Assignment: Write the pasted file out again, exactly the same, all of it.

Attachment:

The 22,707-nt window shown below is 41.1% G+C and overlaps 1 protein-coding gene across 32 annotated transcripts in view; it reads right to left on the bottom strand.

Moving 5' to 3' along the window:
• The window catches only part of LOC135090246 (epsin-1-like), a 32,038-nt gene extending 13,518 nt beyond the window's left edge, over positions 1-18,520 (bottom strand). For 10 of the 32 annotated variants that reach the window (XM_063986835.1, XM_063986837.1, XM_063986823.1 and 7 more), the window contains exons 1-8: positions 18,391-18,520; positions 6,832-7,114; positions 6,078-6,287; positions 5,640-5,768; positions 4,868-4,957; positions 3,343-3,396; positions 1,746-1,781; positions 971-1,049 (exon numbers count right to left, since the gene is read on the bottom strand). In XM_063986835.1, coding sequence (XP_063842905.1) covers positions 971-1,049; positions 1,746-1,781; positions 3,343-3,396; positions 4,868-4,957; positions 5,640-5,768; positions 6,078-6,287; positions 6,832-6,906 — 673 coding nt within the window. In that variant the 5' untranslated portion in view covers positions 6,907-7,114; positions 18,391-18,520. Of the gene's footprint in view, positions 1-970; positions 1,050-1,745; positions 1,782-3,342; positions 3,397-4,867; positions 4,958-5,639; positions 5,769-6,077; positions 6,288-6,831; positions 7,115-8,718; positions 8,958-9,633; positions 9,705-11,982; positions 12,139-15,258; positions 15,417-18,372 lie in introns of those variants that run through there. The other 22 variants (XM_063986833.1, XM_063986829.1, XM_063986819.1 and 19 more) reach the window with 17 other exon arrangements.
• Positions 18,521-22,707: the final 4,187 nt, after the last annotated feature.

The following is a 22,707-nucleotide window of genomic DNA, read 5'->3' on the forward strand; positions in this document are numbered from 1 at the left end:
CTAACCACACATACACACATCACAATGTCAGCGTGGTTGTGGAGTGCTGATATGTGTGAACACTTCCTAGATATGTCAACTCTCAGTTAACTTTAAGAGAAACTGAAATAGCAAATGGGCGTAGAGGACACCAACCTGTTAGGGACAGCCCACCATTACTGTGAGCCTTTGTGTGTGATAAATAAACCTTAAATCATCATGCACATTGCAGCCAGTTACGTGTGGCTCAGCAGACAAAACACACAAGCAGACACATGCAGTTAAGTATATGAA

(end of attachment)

The 22,707-nt window shown below is 41.1% G+C and overlaps 1 protein-coding gene across 32 annotated transcripts in view; it reads right to left on the bottom strand.

Moving 5' to 3' along the window:
• The window catches only part of LOC135090246 (epsin-1-like), a 32,038-nt gene extending 13,518 nt beyond the window's left edge, over positions 1-18,520 (bottom strand). For 10 of the 32 annotated variants that reach the window (XM_063986835.1, XM_063986837.1, XM_063986823.1 and 7 more), the window contains exons 1-8: positions 18,391-18,520; positions 6,832-7,114; positions 6,078-6,287; positions 5,640-5,768; positions 4,868-4,957; positions 3,343-3,396; positions 1,746-1,781; positions 971-1,049 (exon numbers count right to left, since the gene is read on the bottom strand). In XM_063986835.1, coding sequence (XP_063842905.1) covers positions 971-1,049; positions 1,746-1,781; positions 3,343-3,396; positions 4,868-4,957; positions 5,640-5,768; positions 6,078-6,287; positions 6,832-6,906 — 673 coding nt within the window. In that variant the 5' untranslated portion in view covers positions 6,907-7,114; positions 18,391-18,520. Of the gene's footprint in view, positions 1-970; positions 1,050-1,745; positions 1,782-3,342; positions 3,397-4,867; positions 4,958-5,639; positions 5,769-6,077; positions 6,288-6,831; positions 7,115-8,718; positions 8,958-9,633; positions 9,705-11,982; positions 12,139-15,258; positions 15,417-18,372 lie in introns of those variants that run through there. The other 22 variants (XM_063986833.1, XM_063986829.1, XM_063986819.1 and 19 more) reach the window with 17 other exon arrangements.
• Positions 18,521-22,707: the final 4,187 nt, after the last annotated feature.

The following is a 22,707-nucleotide window of genomic DNA, read 5'->3' on the forward strand; positions in this document are numbered from 1 at the left end:
CTAACCACACATACACACATCACAATGTCAGCGTGGTTGTGGAGTGCTGATATGTGTGAACACTTCCTAGATATGTCAACTCTCAGTTAACTTTAAGAGAAACTGAAATAGCAAATGGGCGTAGAGGACACCAACCTGTTAGGGACAGCCCACCATTACTGTGAGCCTTTGTGTGTGATAAATAAACCTTAAATCATCATGCACATTGCAGCCAGTTACGTGTGGCTCAGCAGACAAAACACACAAGCAGACACATGCAGTTAAGTATATGAA